(MANILA, Philippines) -- Officials say as many as 10,000 people are feared dead in the Philippines after Typhoon Haiyan ravaged the country on Friday.
The storm, with sustained winds of nearly 200 miles per hour, flattened entire towns in the country's southern and central regions.
About 96,039 displaced families with 449,416 people are staying in 1,790 evacuation centers, while 36,627 other families with 182,379 people temporarily sought shelter in their friends and relatives' houses, according to statement from the the Philippine Department of Social Welfare and Development
The typhoon made landfall at 4:40 a.m. local time Friday near Guiuan, on the Philippine island of Samar, about 405 miles southeast of the country's capital, Manila. The speed of the storm may have ultimately been the country's salvation, as Typhoon Haiyan quickly blew across the island nation rather than sitting over land.
Overturned cars and an airport building itself completely destroyed have been reported in Tacloban, where the BBC said that there have already been reports of widespread looting inside the city.
Bodies of the dead are scattered through the country's streets as residents await relief.
Secretary of State John Kerry released a statement of condolence for deaths in the Philippines on Saturday.
"I know that these horrific acts of nature are a burden that you have wrestled with and courageously surmounted before," he said. "Your spirit is strong. The United States stands ready to help, our embassies in the Philippines and Palau are in close contact with your governments, and our most heartfelt prayers are with you."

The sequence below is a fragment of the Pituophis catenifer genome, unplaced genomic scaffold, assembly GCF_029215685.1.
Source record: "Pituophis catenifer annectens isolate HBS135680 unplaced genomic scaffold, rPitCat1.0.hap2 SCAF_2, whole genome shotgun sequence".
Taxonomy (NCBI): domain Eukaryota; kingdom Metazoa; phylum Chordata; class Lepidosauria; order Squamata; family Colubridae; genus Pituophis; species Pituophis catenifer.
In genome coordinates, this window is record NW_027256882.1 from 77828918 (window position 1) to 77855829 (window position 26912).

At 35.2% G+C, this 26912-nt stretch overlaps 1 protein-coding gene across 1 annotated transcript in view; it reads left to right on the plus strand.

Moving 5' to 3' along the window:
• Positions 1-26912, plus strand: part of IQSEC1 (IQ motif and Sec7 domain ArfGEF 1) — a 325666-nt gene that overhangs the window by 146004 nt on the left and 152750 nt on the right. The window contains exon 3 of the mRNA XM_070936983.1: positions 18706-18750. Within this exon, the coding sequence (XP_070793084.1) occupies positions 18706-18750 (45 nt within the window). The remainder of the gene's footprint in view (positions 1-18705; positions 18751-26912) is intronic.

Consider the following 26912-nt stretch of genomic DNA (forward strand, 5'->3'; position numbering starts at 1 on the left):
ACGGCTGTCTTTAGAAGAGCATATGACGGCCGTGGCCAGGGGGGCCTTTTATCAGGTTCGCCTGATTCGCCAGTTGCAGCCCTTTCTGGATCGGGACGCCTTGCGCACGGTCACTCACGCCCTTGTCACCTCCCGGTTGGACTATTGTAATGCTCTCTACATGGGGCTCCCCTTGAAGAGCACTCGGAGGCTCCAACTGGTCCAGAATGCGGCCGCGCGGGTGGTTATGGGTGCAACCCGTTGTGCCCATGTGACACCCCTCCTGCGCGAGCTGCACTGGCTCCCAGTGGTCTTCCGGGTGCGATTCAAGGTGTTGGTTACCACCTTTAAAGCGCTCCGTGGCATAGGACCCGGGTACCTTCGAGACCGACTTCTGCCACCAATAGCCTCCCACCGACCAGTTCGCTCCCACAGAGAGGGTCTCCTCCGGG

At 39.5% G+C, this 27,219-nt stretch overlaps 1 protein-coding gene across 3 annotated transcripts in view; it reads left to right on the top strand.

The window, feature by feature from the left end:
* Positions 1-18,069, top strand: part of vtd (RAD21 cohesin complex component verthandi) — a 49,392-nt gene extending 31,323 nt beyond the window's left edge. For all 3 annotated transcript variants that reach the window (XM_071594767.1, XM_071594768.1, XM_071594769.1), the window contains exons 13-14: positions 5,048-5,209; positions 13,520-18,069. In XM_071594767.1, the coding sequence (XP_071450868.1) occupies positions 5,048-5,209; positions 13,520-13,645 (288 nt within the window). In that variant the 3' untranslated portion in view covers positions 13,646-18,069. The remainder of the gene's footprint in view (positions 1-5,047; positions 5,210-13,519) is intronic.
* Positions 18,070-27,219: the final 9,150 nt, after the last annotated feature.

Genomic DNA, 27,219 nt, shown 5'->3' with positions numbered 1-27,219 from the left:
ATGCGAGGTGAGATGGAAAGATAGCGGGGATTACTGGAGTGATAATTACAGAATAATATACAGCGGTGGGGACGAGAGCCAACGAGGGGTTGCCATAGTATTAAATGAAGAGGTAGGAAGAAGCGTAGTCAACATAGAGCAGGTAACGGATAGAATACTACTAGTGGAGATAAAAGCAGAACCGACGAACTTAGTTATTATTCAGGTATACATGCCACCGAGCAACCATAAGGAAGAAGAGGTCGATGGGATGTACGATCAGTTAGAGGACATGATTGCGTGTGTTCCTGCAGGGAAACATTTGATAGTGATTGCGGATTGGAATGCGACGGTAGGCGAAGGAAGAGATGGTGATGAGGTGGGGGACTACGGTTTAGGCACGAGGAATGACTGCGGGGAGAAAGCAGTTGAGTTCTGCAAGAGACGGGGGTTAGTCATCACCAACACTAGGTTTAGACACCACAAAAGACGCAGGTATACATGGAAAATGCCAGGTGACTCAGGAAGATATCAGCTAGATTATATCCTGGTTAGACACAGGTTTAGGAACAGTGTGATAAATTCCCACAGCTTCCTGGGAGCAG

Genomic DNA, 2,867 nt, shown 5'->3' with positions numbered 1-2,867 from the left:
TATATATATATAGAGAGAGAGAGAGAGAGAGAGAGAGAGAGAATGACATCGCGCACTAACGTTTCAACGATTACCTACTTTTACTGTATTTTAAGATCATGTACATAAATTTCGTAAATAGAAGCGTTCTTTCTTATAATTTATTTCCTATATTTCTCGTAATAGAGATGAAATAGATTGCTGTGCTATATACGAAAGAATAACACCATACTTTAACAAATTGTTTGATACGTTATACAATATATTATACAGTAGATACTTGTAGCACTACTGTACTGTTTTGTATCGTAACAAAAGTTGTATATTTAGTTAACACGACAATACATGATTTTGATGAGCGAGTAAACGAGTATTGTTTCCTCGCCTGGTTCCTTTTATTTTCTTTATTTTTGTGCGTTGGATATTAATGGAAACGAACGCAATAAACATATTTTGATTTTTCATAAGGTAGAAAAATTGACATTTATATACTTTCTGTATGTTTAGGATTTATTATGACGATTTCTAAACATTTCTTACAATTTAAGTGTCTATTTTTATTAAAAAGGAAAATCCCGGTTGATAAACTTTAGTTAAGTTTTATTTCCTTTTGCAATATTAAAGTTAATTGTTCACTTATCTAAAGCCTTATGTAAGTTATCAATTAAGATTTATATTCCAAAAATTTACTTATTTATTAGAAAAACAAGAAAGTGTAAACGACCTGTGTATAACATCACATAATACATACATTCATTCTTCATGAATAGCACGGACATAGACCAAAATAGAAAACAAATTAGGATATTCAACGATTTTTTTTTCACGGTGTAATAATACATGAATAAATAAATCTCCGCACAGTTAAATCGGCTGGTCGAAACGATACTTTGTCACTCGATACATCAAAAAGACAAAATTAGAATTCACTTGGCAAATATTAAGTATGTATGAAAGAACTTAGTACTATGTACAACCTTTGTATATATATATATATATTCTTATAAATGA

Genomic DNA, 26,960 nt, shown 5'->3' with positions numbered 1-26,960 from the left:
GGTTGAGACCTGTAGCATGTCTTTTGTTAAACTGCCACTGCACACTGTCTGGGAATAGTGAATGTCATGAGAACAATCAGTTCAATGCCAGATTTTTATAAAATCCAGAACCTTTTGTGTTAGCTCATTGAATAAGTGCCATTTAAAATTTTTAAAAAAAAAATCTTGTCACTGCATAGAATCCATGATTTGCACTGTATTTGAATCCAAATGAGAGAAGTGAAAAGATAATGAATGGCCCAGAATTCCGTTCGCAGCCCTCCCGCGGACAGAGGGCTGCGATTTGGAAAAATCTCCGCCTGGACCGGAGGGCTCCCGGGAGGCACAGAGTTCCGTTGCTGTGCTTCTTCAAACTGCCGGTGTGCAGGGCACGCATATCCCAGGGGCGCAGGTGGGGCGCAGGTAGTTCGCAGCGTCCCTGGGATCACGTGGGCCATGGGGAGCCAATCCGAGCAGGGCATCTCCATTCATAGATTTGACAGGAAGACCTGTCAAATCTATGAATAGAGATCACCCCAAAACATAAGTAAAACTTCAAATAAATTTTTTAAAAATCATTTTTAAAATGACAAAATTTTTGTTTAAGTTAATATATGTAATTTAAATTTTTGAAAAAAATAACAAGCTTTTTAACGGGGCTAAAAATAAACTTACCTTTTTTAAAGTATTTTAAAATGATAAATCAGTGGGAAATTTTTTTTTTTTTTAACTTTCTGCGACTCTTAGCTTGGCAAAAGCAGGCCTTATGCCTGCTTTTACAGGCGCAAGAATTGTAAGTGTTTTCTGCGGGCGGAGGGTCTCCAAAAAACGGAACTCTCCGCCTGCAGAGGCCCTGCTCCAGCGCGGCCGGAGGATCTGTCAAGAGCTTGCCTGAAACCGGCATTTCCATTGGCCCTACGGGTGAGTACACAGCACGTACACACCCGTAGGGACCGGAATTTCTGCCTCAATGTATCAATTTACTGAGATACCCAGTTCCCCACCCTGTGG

The U.S. Department of Defense announced that the initial focus of humanitarian relief operations will include surface maritime search and rescue (SAR), medium-heavy helicopter lift support, airborne maritime SAR, fixed wing lift support and logistics enablers.
Members of the Filipino community living in the United States are expressing concern and heartbreak after the typhoon struck. Rowena David runs a grocery store with her husband in Philadelphia, where the couple accepts donations for those affected.
"Their houses are gone, and everything is gone basically," she said. "So I just, I feel bad for them."
Maria Isaacson told ABC News that her mother is visiting her in Philadelphia. Isaacson says her mother lives in one of the hardest hit areas.
"She's trying to not burst into tears. I can see in her eyes it's devastating, you know," she said. "Especially when you're right there, you know, you don't know what's going on. It's just, it's heartbreaking."
With power and communication out for millions, it could take days, if not weeks, before officials in the Philippines learn the full extent of the damage.
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